9. Were you provided with information about patient groups or self-help organizations?518334 (64.5)184 (35.5)89 (48.4)
10. Were you provided with information about social services?523313 (59.8)210 (40.2)86 (41.0)
11. Did you receive information about the Swedish Act concerning Support and Service for Persons with Certain Functional Impairments?523372 (71.1)151 (28.9)53 (35.1)

Respondents indicated on a 4-point scale whether they/their child: 1) received the health service; 2) received it partly; 3) did not receive it, and had no need for it; or 4) did not receive it, but had a need for it. HCNs were categorized as met need (response categories 1 and 2), no need (response category 3), and unmet need (response category 4). A HCN was considered to be present for those who responded positively regarding response alternatives 1, 2, or 4. If the respondent answered “do not receive the service but need it” to at least 1 question within a domain, an unmet HCN in that domain was recorded. The same approach was used when classifying existing HCNs within a specific domain. The Psychosocial Services domain comprises a greater number of items than the other domains (Table 2). Therefore, a need verified in response to at least 2 questions was required for a HCN to be recorded for Psychosocial Services, and at least 2 unmet needs had to be verified for an unmet need to be recorded.

Functional Late Effects

We used the 15-item Health Utilities Index Mark 2/3 (HUI2/3) for assessing functional late effects. The HUI2/3 has proven to be applicable across age groups and in various clinical and nonclinical populations.23, 24 It allows for the establishment of an overall health status score, and this was used in the current study. The measure is based on a theoretical framework that describes individuals' health on a scale, in which death is indicated by 0.00 and perfect health by 1.00. Health status scores for states characterized by mild disability fall into the range of 0.89 to 0.99 and states with moderate disability into the range of 0.70 to 0.88, whereas states with severe disability have scores < 0.70.23, 24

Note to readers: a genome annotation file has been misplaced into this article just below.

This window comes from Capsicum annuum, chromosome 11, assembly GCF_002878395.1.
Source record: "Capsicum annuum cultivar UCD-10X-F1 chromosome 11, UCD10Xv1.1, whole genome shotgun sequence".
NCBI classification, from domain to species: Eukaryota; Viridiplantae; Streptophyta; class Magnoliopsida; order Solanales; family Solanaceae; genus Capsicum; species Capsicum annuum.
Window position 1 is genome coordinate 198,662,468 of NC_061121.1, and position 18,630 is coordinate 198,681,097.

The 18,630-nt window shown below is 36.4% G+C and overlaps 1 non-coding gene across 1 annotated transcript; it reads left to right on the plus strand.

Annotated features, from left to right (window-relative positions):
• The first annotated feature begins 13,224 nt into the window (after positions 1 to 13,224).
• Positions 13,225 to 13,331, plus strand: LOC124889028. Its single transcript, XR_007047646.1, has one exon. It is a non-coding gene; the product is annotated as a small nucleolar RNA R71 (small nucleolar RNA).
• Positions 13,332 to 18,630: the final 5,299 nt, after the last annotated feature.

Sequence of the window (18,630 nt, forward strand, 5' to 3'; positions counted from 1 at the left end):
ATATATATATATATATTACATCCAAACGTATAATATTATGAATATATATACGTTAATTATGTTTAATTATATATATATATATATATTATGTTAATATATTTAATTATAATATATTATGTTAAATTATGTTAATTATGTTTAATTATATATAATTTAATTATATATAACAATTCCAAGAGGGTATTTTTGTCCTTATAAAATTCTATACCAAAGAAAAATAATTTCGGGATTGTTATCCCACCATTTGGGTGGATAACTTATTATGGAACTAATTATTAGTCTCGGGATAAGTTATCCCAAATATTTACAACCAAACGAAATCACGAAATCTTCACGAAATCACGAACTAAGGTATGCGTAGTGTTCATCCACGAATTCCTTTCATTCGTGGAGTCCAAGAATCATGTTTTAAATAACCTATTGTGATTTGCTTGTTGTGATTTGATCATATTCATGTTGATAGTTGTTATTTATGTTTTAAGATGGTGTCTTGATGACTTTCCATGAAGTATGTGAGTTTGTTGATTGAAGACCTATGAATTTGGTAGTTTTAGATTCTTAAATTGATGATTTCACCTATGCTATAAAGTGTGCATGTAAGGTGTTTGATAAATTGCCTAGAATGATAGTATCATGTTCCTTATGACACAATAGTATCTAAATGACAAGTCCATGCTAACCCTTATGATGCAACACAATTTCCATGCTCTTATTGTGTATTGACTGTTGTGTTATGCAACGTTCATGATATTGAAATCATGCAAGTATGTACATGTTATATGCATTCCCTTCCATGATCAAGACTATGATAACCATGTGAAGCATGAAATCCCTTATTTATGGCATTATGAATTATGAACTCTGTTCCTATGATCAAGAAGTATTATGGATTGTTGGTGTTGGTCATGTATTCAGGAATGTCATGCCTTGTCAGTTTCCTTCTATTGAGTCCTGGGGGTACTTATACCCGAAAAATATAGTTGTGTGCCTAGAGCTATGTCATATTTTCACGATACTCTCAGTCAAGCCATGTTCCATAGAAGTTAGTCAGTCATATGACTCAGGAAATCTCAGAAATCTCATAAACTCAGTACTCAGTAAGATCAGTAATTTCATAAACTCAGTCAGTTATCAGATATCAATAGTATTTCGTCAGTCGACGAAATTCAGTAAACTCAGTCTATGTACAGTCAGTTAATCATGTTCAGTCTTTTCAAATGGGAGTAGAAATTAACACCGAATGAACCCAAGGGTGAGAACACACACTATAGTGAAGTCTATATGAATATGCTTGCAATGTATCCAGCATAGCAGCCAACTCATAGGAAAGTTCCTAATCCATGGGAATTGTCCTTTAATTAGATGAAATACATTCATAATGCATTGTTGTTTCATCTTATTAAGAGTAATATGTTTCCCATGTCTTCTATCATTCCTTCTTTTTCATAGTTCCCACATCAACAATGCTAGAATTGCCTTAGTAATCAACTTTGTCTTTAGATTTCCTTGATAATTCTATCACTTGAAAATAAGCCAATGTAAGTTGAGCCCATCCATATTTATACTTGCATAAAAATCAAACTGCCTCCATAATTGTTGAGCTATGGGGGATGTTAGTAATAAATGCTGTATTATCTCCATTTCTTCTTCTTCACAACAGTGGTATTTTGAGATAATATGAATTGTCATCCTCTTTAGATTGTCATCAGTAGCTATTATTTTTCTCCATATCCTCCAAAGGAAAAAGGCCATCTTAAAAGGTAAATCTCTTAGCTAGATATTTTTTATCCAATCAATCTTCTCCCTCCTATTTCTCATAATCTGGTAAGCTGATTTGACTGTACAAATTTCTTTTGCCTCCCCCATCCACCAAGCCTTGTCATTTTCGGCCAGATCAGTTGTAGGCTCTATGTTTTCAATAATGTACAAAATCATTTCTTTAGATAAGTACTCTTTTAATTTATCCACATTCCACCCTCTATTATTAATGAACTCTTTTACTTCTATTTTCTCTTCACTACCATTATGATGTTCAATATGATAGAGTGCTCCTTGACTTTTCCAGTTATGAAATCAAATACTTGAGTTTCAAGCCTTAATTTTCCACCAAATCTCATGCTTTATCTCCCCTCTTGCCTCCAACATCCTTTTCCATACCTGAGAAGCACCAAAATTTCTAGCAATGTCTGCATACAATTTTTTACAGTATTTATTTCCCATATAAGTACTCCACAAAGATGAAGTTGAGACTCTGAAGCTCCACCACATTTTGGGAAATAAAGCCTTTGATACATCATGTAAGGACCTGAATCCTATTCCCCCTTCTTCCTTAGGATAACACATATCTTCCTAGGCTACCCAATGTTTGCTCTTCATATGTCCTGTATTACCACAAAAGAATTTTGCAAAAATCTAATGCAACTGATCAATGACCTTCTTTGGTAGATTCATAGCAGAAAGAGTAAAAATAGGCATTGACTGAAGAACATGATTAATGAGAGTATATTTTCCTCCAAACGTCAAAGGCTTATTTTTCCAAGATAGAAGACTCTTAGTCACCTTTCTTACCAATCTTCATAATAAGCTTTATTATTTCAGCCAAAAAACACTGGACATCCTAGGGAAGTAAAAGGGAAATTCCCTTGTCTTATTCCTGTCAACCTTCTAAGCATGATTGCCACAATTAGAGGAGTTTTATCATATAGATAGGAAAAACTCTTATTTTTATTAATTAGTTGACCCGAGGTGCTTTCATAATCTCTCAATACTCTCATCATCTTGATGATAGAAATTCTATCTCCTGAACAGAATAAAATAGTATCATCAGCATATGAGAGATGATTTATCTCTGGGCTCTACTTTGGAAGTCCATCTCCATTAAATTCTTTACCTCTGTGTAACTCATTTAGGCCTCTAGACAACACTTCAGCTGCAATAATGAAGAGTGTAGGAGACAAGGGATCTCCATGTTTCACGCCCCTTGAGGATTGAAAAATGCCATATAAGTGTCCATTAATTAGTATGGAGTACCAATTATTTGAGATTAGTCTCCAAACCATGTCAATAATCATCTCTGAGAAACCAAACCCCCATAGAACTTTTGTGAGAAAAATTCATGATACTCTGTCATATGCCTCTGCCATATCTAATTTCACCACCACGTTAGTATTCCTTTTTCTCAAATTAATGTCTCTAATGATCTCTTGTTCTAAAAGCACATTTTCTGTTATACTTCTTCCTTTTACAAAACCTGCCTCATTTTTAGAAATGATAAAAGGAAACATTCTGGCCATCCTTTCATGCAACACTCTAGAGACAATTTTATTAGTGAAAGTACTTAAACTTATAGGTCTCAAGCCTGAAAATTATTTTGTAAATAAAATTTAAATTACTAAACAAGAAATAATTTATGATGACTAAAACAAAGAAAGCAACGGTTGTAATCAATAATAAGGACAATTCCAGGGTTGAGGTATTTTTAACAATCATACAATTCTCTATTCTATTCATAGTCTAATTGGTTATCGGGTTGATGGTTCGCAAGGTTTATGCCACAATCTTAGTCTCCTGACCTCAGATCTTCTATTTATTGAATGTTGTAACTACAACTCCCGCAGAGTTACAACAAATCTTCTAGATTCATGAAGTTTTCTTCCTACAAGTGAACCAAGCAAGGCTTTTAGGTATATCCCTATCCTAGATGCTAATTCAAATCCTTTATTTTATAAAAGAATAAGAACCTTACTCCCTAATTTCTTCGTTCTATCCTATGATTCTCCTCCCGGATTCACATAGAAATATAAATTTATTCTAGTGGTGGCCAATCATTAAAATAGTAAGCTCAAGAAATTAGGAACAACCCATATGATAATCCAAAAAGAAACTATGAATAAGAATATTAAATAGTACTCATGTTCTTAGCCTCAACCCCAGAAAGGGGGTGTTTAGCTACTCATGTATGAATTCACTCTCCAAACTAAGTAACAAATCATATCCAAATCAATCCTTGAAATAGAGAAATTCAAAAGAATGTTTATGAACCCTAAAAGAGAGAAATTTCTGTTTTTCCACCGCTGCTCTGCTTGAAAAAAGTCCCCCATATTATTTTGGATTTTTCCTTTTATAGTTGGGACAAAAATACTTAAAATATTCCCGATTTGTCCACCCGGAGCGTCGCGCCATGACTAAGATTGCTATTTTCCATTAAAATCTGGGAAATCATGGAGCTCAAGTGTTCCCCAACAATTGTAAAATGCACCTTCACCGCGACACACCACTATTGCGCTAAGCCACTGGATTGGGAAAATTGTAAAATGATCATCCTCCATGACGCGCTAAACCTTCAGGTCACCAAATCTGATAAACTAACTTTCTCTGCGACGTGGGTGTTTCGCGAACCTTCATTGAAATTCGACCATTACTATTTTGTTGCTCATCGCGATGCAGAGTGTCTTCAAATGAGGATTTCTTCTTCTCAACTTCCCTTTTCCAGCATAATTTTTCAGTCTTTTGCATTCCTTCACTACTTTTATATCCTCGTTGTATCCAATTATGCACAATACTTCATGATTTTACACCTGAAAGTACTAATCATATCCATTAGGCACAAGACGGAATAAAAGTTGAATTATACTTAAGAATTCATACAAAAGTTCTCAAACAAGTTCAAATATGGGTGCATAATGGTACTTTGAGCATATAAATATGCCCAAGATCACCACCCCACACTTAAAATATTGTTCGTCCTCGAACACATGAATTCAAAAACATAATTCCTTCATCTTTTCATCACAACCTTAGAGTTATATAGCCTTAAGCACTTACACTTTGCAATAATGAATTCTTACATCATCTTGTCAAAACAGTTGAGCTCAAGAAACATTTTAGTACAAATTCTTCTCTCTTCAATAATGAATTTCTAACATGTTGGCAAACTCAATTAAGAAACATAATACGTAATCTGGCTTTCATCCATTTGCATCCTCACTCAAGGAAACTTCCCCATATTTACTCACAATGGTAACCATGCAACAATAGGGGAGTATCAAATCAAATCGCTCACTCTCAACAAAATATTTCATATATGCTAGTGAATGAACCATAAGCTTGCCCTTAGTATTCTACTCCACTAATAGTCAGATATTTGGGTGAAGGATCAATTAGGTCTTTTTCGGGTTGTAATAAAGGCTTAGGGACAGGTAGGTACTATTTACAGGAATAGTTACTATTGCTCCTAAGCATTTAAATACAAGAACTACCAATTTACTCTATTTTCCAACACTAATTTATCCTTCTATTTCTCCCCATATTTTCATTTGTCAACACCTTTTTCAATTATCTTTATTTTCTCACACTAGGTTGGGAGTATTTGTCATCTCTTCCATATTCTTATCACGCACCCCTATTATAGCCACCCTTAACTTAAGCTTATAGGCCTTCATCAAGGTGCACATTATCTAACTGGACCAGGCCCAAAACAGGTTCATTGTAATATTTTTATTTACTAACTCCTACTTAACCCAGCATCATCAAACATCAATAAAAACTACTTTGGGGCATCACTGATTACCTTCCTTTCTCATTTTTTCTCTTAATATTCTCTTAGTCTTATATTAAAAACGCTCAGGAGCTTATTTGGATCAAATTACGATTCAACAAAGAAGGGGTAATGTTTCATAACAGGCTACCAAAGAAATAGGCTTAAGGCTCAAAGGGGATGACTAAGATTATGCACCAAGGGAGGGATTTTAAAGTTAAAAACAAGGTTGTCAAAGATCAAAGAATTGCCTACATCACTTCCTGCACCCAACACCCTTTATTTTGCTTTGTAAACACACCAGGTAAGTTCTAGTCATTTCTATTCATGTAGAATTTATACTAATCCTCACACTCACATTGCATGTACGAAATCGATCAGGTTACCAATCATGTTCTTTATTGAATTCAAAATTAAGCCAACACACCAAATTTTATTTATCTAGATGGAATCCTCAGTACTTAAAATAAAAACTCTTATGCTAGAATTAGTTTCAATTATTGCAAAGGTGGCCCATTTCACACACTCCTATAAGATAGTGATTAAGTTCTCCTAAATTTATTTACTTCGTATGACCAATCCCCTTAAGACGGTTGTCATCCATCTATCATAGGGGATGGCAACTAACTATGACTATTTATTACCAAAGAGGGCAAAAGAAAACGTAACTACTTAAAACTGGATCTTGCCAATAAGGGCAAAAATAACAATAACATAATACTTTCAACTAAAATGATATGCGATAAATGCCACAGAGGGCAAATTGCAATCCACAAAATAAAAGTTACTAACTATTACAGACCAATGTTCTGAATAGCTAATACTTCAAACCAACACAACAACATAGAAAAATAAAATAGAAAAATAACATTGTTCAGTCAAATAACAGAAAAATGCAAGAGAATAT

Information Satisfaction

Survivors' satisfaction with the extent of information provided during treatment and follow-up was assessed using a summary item from a questionnaire adapted for this study, and based on issues covered in the European Organization for Research and Treatment of Cancer (EORTC) QLQ-INFO26.25 If survivors reported unmet information needs, they were asked to specify the kind of information they felt a need for.

Statistical Analyses

We provided descriptive summary statistics for the demographic characteristics of survivors. Reported HCNs are presented using valid percentage, ie, based on those who actually responded to the specific question. Frequency statistics for unmet HCNs were based on survivors and parents who initially indicated a need for the specific service or domain.

Differences in demographic and cancer-related variables between responders and nonresponders were analyzed using the Student t test for independent groups and chi-square tests. Chi-square tests were conducted to analyze associations between HCNs and late effects status, information satisfaction, and sociodemographic variables. The categorization of variables shown in Tables 1 and 3 was maintained in the analyses.

Table 3. Sociodemographic and Late Effects Status Outcomes
OutcomeTotal (n=526)Males (n=272)Females (n=254)Pa
  • a

    P values for comparisons by sex.

Employment status, no. (%)   .080